One-of-a-Kind Bird Takes Wing: Peering into the Past with a Pasped

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One of the sublime wonders of EAA AirVenture is the number of planes gathered in one place. For a pilot, an aviator-wannabe, or just a lover of things with wings, walking through the rows of gleaming, spit-and-polished aircraft is the ultimate aviation Mecca ... a Utopia replete with nonstop flying, airplane souvenirs, photo opportunities, and plenty of functioning port-a-lets. Many who visit AirVenture and stumble through the different aircraft display areas open-mouthed and glassy-eyed find themselves playing the

AVweb's Daily AirVenture 2002 Coverage



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Buzz Penny is a purist. It's a word he uses often, peppering conversations with it to explain why he does what he does, why he is the way he is. Buzz loves airplanes, and he loves flying, but he wants to do things right, to make them the way they were. Luckily, he has the wherewithal to do it. As majority stockholder in a Midwestern telephone company, Buzz can pretty much do what he wants to do. What he wants to do now revolves around tractors and flying. Buzz spends a good part of his time messing around his Versailles, Mo., farm on his tractor. But when he's not scaring cattle, he might be in his hangar tending to his Stearman or Piper Super Cub, or fiddling with a T-50 Bobcat project. Six years ago, Buzz saw an ad in Trade-A-Plane for an airplane that "was not on my radar screen. The price wasn't right, but the airplane was." When Buzz saw the 1938 Pasped Skylark in person, he knew he had to have it, but he also knew he wanted to make it "right."
 
(Click photos for large versions)
Pasped Skylark at AirVenture
 Pasped Skylark at AirVenture

The Pasped's 55-year owner, Bob Greenhoe of Alma, Mich., had taken special care of the plane, but Buzz want to take it back to its original condition. That total down-to-the-bones restoration took six years and cost multiple headaches, a protracted legal hassle, and a bucket of money. The day the Pasped flew in to AirVenture last week was the first time Buzz had seen it completed ... and the sight of the beautiful white monoplane brought tears to his eyes. "When I asked Tom Brown [the restorer] how it turned out [before he flew in], he said, 'Yeah, I think it turned out all right, but I'll let you be the judge of that.'" "Gorgeous," said one bystander. "Beautiful," said another. Tom had mastered the art of understatement. The Pasped certainly looked much better than "all right."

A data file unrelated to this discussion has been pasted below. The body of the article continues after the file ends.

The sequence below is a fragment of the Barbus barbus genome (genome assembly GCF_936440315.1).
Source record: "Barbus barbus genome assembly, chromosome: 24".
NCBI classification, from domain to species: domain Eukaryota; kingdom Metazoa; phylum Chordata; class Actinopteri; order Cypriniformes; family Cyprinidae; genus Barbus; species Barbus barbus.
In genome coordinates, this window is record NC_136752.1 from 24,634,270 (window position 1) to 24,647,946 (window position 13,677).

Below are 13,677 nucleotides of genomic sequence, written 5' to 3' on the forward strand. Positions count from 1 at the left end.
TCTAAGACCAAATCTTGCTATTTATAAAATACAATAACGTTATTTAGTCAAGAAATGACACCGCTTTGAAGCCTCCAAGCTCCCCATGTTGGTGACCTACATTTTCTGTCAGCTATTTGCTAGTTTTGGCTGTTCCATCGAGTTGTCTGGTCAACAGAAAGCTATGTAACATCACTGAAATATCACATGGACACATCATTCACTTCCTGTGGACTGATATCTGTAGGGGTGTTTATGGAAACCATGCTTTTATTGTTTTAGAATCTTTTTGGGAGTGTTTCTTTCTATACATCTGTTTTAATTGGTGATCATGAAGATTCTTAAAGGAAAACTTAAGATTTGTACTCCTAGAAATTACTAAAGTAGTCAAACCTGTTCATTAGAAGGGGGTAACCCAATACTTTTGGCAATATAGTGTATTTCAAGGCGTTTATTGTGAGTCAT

Pastorius and Pedersen with the Pasped
Fred Pastorius and Stanley Pedersen
 

It is perhaps a miracle that the plane exists at all. There are a couple of different versions of the Pasped story, and neither ends particularly well. One is that builders Fred Pastorius and Stanley Pedersen (their last names form the word Pasped) stopped building airplanes when World War II broke out and never resumed. The other is that the Pasped did not sell and the expenses bankrupted them. Either way, the single airplane's production signaled the end of the Venice, Calif., Pasped Company. The aviation magazines of the era say that little was known about the testing program of the Pasped from 1936 until it was produced, only that it started life with a Warner 125-hp engine and was upgraded to a beefier Warner 165-hp Super Scarab, which is the powerplant it uses now.

The sole Pasped Skylark on earth has perhaps lived a lonely life, but it has definitely been an interesting one. In 1941, it graced the cover of Flying and Popular Aviation magazine, and starred in several movies. Buzz owns a photo of actors Robert Armstrong and Sally Eillers in the Pasped's cockpit, leather helmets on, flying scarves blowing. When it was not being featured on magazine covers or doing film work, the plane was used by owner Greenhoe, who flew it around and, by all accounts, had great fun doing so. When Greenhoe finally decided to part with his prize, it was as if some great karmic finger of fate pointed Penny in its direction. He purchased the plane and, after taking one restorer off the job, karma intervened again as he discovered Tom Brown. Brown owns a shop in Unity, Wis., that specializes in vintage aircraft. He has restored Eagle Rocks, Commanders, and Wacos — anything unique and, especially, he says, "anything I want to fly."

  Tom Brown Next to Pasped
 Tom Brown, Pasped's Restorer
 

Brown was a maintenance supervisor at another aviation company for 20 years before opening his restoration business and taking on interesting projects. He admits the Pasped has been one of his most challenging, taking two-and-a-half years and roughly 3,500 hours to complete. The plane was taken down to its bones ... everything was redone except the fuselage tubing and tail. "Getting the authenticity was a challenge, because we were just working from pictures ... finding original instruments was a challenge." Buzz gave Tom instructions to "put the plane back like it was," stood back, and let him do his work. "But there were no parts to locate for the plane," says Tom. "We had to build anything we needed." The restoration also included a paint job to take the plane back to its original bright white. "The story," says Buzz, "is that Pastorius and Pedersen went to the hardware store in town and asked what paint they had in gallon cans. All they had was refrigerator white."